University of Iowa Health Care

Ophthalmology and Visual Sciences

Mid-forehead Browplasty

length: 3:28

If video fails to load, use this link:


This video demonstrates a mid-forehead browplasty. In almost all of these procedures, a concurrent blepharoplasty will be performed. The blepharoplasty markings are incised with a 15 blade. A flap of skin and orbicularis muscle is removed. Hemostasis is obtained with the bipolar cautery. These incisions can then be closed with a running monofilament suture of the surgeon's choice. Attention is then directed to the browplasty. In this situation, two separate incisions will be made rather than one incision across the entire forehead. The markings are usually made in advantageous wrinkles. The incision is made with the 15 blade through the skin and subcutaneous fat. Dissection is then performed between the subcutaneous fat and the underlying frontalis muscle with the monopolar cautery. The amount of lift is then determined and marked with the marking pen. This is then incised with the 15 blade, preferably the marking can also be made in a wrinkle so that two wrinkles are turned in to one scar. The excess tissue is then removed with the monopolar cautery. This can be performed both above and below the initial incision. The defect is then closed with deep interrupted 4-0 Vicryl sutures followed by a running 5-0 prolene suture.  The same process is then repeated on the other side where an incision is made with the 15 blade and dissection is carried out between the subcutaneous fat and frontalis muscle. The amount of tissue to be excised for the desired lift is determined and marked. The 15 blade with the aid of scissors is used to excise the tissue. The reason for the dissection between the subcutaneous fat and the frontalis muscle is to spare transection of the sensory nerves. The defect is then closed with deep interrupted 4-0 Vicryl sutures to place minimal tension on the wound. Superficial sutures are then placed in a running fashion with a 5-0 prolene suture. The patient is seen approximately one week when the sutures are then removed. In general, this is a relatively seldom used procedure due to the danger of creating an unsatisfactory scar. However, for the right patient, it is a very effective and acceptable lift.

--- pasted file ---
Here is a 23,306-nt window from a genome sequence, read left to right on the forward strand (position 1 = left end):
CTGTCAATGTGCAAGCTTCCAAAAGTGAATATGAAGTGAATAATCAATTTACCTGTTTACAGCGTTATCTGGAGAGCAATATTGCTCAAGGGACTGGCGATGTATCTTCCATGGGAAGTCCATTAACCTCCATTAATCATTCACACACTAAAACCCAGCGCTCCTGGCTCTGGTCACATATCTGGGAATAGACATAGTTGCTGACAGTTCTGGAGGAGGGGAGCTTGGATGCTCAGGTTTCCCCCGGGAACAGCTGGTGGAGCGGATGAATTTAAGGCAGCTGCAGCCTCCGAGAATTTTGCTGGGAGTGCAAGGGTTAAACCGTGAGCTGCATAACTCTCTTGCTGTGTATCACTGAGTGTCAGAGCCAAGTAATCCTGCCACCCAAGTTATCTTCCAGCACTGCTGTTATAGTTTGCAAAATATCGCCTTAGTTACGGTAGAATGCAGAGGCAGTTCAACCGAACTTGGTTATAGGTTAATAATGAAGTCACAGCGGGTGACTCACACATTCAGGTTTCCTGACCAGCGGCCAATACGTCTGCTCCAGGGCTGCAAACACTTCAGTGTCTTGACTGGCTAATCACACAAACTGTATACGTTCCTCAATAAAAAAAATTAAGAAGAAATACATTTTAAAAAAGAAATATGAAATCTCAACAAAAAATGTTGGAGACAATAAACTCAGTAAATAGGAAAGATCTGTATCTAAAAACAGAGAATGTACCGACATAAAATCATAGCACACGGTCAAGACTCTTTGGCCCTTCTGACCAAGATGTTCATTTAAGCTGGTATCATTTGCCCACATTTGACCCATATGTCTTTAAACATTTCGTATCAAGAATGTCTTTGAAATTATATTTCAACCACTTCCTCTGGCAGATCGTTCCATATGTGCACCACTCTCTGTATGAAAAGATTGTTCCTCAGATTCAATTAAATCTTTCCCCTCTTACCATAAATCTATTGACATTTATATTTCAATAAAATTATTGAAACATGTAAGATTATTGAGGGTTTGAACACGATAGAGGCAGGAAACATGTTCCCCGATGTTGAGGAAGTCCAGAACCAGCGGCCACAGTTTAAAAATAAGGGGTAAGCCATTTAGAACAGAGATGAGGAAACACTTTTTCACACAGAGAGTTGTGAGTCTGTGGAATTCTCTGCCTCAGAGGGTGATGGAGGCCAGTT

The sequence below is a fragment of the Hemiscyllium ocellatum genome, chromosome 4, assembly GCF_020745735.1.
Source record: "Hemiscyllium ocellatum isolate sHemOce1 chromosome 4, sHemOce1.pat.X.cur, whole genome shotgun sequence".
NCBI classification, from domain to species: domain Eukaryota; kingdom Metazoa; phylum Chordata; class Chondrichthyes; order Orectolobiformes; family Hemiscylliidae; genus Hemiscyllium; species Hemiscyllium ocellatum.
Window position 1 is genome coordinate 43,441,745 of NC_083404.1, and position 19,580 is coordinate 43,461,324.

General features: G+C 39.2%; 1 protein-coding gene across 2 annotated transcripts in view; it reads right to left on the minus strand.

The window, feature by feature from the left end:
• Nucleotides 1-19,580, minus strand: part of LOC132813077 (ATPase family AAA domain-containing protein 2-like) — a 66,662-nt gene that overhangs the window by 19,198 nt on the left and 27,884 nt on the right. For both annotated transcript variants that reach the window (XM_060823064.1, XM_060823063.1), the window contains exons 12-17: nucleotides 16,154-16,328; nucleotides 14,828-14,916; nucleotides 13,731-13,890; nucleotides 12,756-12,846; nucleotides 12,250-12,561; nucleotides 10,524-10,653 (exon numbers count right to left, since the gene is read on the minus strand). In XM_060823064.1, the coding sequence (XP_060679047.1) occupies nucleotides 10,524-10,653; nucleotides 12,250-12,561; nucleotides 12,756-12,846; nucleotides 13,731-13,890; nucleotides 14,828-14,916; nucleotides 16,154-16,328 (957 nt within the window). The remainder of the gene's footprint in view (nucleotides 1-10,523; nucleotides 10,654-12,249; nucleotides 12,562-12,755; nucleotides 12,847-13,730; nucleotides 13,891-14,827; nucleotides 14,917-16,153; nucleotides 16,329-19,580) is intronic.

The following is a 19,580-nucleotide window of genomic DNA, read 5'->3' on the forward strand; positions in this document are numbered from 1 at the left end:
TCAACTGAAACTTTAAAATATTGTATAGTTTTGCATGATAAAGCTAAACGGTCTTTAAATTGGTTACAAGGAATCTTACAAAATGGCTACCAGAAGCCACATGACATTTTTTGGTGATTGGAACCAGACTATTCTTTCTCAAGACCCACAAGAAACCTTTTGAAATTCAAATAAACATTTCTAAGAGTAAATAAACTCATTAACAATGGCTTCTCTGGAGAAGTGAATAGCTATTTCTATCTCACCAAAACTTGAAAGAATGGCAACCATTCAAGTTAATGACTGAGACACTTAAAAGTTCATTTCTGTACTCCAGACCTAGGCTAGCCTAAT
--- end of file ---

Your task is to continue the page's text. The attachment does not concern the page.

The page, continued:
back to Oculoplastics video index

last updated: 04/27/2015
  Share this page: